phil hutcheon dice

Ticketing firm Dice has raised $122m in its Series C funding round, announced this morning. Venture capital giant SoftBank’s Vision Fund 2 led the round, with Future Shape – the investment company of former Apple exec (unofficial title: ‘father of the iPod’) Tony Fadell.

Dice plans to use the funding to continue expanding geographically; grow its team; continue developing its livestreaming capabilities, and launching a development program to work with more artists directly, following its success helping Bicep grow from 300-capacity events in London to more than 30,000.

Music Ally has been following Dice’s growth since it emerged from stealth mode in 2014, but the size of the new funding round surprised even us. We spoke to CEO Phil Hutcheon about the company’s plans, and how he sees the ticketing and livestreams market in 2021.

“We always wanted to be a global company and have an impact everywhere: to get to that point of rewiring things globally for live entertainment,” he said. “It has taken years of graft to get the right systems in place: infrastructure, data, the team, relationships. And we’re now scaling, because we’re ready for it.”

“It’s like when you go past a building site for a skyscraper, and there doesn’t seem to be much going on, and six months later you’re wondering ‘what are those idiots doing?!’ But then you go past two months later, and half of the building has been built. It’s a bit similar for us! We’ve been building this infrastructure and going deep into the product, and now we’re at the point where we can launch in new markets pretty effectively, and scale.”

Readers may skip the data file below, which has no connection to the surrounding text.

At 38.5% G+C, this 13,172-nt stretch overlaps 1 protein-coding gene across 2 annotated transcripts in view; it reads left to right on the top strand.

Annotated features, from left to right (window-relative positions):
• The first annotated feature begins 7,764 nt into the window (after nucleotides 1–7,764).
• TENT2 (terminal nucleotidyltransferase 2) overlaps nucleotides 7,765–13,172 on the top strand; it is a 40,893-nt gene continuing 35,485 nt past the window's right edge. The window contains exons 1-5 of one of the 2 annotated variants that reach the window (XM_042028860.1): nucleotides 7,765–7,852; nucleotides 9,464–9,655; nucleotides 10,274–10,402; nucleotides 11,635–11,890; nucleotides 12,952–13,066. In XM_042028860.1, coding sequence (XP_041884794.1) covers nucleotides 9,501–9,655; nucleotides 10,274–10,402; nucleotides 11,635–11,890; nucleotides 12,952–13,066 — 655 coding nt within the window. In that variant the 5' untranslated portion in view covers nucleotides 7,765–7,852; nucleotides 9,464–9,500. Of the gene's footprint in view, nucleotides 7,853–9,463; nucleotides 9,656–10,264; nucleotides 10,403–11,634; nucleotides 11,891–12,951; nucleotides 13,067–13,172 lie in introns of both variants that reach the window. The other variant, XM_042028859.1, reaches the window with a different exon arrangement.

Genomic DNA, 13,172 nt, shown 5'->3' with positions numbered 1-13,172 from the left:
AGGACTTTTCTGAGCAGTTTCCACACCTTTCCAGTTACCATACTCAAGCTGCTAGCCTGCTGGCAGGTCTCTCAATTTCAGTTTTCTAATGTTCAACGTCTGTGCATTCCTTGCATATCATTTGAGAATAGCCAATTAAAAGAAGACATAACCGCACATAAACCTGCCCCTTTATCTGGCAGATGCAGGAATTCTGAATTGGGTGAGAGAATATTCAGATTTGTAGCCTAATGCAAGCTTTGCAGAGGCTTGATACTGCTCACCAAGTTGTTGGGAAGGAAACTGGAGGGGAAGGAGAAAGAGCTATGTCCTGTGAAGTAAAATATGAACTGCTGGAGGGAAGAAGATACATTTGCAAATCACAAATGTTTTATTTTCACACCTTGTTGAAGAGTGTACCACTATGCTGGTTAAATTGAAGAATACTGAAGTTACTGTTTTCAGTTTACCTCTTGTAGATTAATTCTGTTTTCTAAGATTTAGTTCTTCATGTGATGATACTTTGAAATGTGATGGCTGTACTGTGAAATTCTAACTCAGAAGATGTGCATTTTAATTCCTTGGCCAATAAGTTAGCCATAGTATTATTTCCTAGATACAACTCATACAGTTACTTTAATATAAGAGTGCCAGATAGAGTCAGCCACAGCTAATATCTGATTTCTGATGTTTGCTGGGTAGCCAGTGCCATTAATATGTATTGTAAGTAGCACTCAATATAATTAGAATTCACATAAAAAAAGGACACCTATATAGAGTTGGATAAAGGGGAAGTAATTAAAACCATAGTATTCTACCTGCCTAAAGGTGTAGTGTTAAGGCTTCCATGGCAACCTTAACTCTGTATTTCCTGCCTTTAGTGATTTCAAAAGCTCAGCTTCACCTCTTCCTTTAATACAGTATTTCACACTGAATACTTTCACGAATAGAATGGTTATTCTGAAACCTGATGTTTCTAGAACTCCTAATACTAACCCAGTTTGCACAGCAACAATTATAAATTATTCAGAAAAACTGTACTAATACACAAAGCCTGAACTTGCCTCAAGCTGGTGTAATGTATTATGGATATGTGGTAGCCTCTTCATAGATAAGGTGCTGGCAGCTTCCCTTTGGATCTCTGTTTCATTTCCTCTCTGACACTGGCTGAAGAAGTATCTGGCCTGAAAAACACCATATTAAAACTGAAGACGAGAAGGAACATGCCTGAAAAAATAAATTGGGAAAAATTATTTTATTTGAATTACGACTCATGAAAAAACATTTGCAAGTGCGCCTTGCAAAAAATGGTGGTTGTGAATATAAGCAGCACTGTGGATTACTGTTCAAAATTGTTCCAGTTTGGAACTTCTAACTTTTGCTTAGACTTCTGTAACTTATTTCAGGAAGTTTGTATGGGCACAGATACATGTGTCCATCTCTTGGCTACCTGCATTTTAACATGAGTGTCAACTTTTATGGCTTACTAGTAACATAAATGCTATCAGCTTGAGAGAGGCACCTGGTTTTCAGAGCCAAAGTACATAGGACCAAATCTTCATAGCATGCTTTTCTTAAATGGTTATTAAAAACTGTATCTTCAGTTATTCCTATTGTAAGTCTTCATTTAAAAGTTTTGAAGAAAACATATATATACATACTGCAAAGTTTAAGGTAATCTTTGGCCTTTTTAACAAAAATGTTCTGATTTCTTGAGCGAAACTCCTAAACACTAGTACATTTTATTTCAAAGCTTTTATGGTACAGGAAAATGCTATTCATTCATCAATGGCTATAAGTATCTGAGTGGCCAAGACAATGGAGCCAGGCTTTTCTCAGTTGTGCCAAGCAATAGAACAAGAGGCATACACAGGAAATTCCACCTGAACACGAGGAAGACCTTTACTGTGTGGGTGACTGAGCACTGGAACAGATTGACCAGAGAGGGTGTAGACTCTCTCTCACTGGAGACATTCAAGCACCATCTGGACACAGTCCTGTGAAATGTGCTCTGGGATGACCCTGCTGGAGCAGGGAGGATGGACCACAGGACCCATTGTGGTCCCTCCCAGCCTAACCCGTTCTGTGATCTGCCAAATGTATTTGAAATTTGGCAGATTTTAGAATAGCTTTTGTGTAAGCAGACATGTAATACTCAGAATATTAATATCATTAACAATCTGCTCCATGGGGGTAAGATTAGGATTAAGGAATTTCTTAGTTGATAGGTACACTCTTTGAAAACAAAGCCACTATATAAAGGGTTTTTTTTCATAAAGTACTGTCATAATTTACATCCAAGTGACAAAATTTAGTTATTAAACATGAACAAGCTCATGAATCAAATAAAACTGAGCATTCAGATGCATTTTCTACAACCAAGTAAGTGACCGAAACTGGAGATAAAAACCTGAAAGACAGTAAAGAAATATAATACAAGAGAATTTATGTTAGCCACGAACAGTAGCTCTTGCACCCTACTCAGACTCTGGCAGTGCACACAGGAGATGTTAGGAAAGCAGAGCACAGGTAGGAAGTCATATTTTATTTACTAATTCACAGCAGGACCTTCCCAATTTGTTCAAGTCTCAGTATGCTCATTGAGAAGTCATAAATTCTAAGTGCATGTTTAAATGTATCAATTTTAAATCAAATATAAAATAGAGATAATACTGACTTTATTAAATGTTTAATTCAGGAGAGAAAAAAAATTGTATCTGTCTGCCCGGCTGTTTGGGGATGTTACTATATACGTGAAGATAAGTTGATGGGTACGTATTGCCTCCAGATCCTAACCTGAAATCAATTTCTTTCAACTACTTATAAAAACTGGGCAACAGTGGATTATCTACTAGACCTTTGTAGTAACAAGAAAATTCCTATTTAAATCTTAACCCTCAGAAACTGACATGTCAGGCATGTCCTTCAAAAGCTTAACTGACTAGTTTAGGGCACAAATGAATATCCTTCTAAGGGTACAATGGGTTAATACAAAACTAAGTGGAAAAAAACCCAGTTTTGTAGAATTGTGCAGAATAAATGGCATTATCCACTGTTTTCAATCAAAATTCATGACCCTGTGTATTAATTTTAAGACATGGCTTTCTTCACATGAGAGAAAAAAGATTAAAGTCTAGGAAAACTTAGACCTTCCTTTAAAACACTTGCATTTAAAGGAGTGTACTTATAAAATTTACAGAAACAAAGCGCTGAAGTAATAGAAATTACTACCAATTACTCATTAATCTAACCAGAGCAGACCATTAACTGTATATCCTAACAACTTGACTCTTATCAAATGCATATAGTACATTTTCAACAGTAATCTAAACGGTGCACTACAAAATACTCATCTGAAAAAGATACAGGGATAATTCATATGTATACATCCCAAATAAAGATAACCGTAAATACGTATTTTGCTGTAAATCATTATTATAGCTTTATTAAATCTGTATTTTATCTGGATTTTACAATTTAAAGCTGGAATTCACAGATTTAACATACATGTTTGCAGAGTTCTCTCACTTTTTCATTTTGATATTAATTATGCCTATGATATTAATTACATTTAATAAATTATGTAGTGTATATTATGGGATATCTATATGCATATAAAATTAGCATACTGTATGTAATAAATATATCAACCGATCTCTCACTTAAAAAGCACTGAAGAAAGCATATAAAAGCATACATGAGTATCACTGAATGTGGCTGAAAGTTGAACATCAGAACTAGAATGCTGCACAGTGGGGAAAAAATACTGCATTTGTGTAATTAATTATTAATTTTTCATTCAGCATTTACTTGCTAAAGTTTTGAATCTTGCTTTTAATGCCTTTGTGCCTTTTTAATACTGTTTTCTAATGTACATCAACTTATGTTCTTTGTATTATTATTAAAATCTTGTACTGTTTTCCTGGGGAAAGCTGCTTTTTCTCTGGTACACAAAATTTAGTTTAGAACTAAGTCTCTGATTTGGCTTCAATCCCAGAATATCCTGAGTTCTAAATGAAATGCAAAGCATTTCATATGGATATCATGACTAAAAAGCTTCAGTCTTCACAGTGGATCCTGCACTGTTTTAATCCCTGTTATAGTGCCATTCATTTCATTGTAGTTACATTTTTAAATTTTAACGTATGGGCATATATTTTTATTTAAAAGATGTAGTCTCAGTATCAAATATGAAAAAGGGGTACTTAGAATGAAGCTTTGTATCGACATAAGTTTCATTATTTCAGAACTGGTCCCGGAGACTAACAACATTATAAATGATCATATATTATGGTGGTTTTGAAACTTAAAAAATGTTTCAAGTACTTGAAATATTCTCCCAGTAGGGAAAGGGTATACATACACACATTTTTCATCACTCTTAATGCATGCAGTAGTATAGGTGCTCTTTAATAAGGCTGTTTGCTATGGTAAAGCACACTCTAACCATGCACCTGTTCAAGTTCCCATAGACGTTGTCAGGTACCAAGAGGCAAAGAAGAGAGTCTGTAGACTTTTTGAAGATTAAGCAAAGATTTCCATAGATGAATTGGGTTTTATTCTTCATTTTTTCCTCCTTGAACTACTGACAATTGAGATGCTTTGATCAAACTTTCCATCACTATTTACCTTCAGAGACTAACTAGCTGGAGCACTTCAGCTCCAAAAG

Dice has seen a similar slow-burn effect for its recommendation engine, showing people concerts and livestreams they might like, based mainly on their previous purchases and activity on Dice. That algorithm now accounts for more than 40% of tickets sold on the app.

“It took us three and a half years [after launching it] before that recommendation engine was giving really good results. You can scan your Apple Music or Spotify library, but most of the results are from our own data,” said Hutcheon. “We could have taken shortcuts at the beginning, going into Facebook Open Graph and everything else. But we wanted to invest in our own data.”

In-person concerts may be returning, but Dice remains committed to livestreams alongside its traditional business, having run more than 4,600 during the pandemic so far.

“We’ve learned that each livestream needs to be almost five to ten times more impactful than a regular thing. It needs a compelling story now, otherwise no one cares,” said Hutcheon. “A band livestreaming? That’s mildly interesting. A band livestreaming at a certain venue at a certain time with a certain story around it, like an anniversary? That’s interesting.”

Dice has installed livestreaming equipment in venues in several countries so that it can work with them on a regular flow of these events.

“We’re also seeing that big artists want to play more intimate rooms. They can play the arenas on their tour, but they still like to play to 2,000-3,000-capacity rooms. So you’ll see more of them doing that for livestreams, and they can actually make as much profit from playing the smaller show as they would from the arena show, with the livestreaming revenue. But only as long as they make the story compelling, and it’s scarce and everything else.”

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